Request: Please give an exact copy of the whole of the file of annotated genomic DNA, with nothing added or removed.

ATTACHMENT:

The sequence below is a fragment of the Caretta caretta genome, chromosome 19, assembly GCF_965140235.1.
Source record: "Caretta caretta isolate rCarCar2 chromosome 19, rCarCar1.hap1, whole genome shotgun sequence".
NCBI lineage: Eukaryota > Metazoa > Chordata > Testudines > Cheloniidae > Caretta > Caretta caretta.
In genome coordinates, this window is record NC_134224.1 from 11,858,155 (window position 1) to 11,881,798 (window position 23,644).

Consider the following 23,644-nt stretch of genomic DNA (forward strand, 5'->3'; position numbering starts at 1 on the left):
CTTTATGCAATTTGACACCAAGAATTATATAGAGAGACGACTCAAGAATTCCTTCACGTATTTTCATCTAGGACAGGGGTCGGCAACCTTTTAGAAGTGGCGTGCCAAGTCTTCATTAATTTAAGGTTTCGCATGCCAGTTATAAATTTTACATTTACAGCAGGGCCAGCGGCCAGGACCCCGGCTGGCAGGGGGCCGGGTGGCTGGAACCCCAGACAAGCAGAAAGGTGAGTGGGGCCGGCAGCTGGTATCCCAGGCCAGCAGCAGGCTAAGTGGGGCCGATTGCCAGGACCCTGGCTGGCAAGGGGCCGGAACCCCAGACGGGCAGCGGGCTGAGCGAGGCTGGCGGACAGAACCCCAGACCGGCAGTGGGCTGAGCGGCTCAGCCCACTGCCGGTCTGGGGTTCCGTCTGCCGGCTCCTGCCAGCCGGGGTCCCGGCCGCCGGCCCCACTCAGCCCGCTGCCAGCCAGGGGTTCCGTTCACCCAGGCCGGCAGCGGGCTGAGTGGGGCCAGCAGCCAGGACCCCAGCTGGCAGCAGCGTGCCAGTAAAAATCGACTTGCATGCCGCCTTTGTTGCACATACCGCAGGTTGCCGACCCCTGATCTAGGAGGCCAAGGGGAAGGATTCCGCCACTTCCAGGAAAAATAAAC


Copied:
The sequence below is a fragment of the Caretta caretta genome, chromosome 19, assembly GCF_965140235.1.
Source record: "Caretta caretta isolate rCarCar2 chromosome 19, rCarCar1.hap1, whole genome shotgun sequence".
NCBI lineage: Eukaryota > Metazoa > Chordata > Testudines > Cheloniidae > Caretta > Caretta caretta.
In genome coordinates, this window is record NC_134224.1 from 11,858,155 (window position 1) to 11,881,798 (window position 23,644).

Consider the following 23,644-nt stretch of genomic DNA (forward strand, 5'->3'; position numbering starts at 1 on the left):
CTTTATGCAATTTGACACCAAGAATTATATAGAGAGACGACTCAAGAATTCCTTCACGTATTTTCATCTAGGACAGGGGTCGGCAACCTTTTAGAAGTGGCGTGCCAAGTCTTCATTAATTTAAGGTTTCGCATGCCAGTTATAAATTTTACATTTACAGCAGGGCCAGCGGCCAGGACCCCGGCTGGCAGGGGGCCGGGTGGCTGGAACCCCAGACAAGCAGAAAGGTGAGTGGGGCCGGCAGCTGGTATCCCAGGCCAGCAGCAGGCTAAGTGGGGCCGATTGCCAGGACCCTGGCTGGCAAGGGGCCGGAACCCCAGACGGGCAGCGGGCTGAGCGAGGCTGGCGGACAGAACCCCAGACCGGCAGTGGGCTGAGCGGCTCAGCCCACTGCCGGTCTGGGGTTCCGTCTGCCGGCTCCTGCCAGCCGGGGTCCCGGCCGCCGGCCCCACTCAGCCCGCTGCCAGCCAGGGGTTCCGTTCACCCAGGCCGGCAGCGGGCTGAGTGGGGCCAGCAGCCAGGACCCCAGCTGGCAGCAGCGTGCCAGTAAAAATCGACTTGCATGCCGCCTTTGTTGCACATACCGCAGGTTGCCGACCCCTGATCTAGGAGGCCAAGGGGAAGGATTCCGCCACTTCCAGGAAAAATAAAC